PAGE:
2.7 million companies were started in the US between 2007 and 2014, of which the vast majority were small businesses of all kinds, - e.g., restaurants, dry cleaners, retail shops, - with no growth ambitions.    To identify the subset of growth-oriented startups, the authors looked for firms with certain characteristics: being in a high tech sector, receiving VC backing or owning a patent.  In addition, they looked at the actual performance of the firm - e.g., employment, revenue, IPO, acquisition - 3 years, 5 years and 7 years after being founded.  Their analysis yielded around 350,000 potential high-growth firms.  They also examined firms at the higher end of growth performance, - top 10%, top 5%, top 1% and top 0.1% of growth.

Let me briefly summarize the paper’s key findings.

  • Most successful entrepreneurs are middle-aged, not young.
  • The mean age across all 2.7 million founders is 41.9.
  • The mean age of high-tech founders is 43.2, and of VC-backed founders is 41.9.
  • For the more successful startups, those at the upper tail of employment growth, the mean founder age is 41.8.
  • For the top 10%, top 5%, top 1% and top .1% (1 in 1000) of upper tail growth the mean founder ages are 41.6%, 42.1%, 43.7%, and 45.0% respectively.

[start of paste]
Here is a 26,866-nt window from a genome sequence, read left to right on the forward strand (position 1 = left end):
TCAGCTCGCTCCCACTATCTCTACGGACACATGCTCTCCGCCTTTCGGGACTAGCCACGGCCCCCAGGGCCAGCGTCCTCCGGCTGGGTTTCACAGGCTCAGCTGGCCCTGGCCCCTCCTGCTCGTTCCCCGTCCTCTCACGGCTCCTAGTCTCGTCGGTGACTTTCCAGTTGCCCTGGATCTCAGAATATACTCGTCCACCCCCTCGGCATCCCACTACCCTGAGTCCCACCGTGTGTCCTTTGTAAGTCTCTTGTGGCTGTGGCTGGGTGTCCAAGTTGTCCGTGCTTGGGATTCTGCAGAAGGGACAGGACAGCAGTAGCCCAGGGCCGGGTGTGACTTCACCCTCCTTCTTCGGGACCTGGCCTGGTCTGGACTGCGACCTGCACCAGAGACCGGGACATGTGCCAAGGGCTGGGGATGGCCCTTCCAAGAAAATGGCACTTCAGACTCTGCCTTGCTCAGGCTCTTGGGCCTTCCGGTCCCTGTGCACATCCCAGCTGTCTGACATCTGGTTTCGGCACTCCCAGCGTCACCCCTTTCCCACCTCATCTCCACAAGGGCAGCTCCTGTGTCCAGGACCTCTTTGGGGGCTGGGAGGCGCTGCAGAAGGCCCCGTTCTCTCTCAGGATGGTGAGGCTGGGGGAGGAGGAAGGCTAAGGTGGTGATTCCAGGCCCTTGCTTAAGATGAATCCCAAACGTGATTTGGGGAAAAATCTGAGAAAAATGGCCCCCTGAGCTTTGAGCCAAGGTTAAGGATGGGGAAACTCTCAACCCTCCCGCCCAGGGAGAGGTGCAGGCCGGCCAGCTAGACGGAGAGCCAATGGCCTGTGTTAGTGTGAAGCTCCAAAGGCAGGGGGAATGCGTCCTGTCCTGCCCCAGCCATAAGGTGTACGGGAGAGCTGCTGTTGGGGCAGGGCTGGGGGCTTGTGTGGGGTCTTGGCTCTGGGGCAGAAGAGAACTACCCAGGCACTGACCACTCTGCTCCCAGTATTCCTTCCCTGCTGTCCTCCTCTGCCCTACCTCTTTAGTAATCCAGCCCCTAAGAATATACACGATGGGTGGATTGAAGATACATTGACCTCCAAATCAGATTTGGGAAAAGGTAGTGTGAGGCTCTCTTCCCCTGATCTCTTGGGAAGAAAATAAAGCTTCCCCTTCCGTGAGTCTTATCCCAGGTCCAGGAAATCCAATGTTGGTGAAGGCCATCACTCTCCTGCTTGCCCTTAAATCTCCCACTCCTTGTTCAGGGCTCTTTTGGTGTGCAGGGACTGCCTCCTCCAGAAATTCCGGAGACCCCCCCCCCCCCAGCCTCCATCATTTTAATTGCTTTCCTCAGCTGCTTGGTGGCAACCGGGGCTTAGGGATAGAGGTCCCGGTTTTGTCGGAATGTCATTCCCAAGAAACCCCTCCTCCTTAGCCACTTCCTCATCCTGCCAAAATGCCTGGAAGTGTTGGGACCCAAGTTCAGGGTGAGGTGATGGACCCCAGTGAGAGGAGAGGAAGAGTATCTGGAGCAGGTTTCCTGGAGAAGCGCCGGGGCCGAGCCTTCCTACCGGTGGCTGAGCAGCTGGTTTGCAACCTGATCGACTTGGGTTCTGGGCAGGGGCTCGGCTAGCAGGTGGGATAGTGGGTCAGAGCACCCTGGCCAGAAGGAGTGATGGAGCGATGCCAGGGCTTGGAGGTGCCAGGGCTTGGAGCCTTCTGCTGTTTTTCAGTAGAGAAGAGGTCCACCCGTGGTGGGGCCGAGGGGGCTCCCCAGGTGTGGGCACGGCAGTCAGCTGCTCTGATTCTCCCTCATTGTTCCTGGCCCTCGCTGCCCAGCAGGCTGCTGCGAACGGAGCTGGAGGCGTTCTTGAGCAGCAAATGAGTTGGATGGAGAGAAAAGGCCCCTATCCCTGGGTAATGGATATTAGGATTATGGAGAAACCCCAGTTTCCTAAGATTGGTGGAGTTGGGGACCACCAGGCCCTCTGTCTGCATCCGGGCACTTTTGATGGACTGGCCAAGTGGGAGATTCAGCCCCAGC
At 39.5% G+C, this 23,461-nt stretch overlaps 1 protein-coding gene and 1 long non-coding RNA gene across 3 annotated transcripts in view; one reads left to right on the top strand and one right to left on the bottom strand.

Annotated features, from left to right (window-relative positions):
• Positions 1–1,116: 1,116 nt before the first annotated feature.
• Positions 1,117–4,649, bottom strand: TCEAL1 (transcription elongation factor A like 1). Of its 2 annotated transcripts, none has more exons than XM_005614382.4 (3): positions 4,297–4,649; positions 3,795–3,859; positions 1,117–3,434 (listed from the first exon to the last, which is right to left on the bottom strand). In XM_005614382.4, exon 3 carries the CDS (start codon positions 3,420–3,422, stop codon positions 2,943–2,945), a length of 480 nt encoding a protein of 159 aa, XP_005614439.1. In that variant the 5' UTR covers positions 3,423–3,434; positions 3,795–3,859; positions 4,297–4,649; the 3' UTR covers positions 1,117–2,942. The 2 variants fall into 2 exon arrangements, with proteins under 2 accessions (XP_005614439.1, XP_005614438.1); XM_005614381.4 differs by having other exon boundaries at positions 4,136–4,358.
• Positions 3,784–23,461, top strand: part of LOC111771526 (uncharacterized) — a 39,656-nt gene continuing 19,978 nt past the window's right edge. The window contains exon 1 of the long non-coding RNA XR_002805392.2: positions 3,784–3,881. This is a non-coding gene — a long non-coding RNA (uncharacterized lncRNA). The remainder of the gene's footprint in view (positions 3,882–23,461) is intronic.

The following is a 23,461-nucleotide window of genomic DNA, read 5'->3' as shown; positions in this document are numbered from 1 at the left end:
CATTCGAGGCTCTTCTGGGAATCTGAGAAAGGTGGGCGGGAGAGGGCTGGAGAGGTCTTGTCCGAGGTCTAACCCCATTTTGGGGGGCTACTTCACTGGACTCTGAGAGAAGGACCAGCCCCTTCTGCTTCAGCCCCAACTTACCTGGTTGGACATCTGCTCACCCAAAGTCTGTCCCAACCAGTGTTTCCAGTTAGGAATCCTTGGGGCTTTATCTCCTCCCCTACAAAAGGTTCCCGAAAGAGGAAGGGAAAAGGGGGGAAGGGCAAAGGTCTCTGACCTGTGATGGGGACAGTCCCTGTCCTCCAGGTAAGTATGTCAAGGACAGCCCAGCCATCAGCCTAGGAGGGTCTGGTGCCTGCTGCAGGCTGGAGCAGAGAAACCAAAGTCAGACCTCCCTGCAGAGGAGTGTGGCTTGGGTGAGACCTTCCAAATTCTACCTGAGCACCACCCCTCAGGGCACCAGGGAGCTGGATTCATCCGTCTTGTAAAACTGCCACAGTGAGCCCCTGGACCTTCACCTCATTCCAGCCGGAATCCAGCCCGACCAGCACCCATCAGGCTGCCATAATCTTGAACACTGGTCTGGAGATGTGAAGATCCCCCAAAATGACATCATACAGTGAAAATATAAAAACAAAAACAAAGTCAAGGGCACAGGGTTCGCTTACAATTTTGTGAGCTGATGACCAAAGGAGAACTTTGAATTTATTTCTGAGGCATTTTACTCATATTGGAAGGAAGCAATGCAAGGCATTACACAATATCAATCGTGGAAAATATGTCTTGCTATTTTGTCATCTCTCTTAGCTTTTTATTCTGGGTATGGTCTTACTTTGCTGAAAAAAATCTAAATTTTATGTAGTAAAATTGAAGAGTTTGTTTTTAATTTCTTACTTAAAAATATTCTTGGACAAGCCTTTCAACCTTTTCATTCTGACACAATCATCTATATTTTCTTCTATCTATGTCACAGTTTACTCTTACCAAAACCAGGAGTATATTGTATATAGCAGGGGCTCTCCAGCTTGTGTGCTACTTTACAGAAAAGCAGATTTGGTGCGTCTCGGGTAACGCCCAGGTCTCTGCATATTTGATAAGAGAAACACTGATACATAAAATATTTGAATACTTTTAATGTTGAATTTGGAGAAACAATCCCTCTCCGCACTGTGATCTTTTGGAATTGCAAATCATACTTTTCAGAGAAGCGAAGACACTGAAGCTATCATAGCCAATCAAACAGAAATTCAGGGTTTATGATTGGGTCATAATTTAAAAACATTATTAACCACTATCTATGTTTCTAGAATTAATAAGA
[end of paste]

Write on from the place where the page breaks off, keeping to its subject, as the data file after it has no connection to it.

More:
• The mean founder age of startups with a successful exit, - through IPO or acquisition, - is 46.7.

Furthermore, the relationship between a founder’s age and the probability of a successful exit increases monotonically until about age 60.  Founders in their early 20s have the lowest likelihood of achieve a successful exit, and a founder at age 50 is almost twice as likely to achieve a successful exit than one at age 30.

“We find that age indeed predicts success, and sharply, but in the opposite way that many observers and investors propose,” notes the paper.  “The highest success rates in entrepreneurship come from founders in middle age and beyond.”  Why is that?

One can argue that younger entrepreneurs are cognitively sharper, less distracted by family and other responsibilities, less beholden to existing paradigms and thus more open to transformative ideas.  On the other hand, many resources accumulate with age, including access to human, social and financial capital.  Older entrepreneurs are likely to have more experience in managing development, finance  marketing, sales, HR and other operations.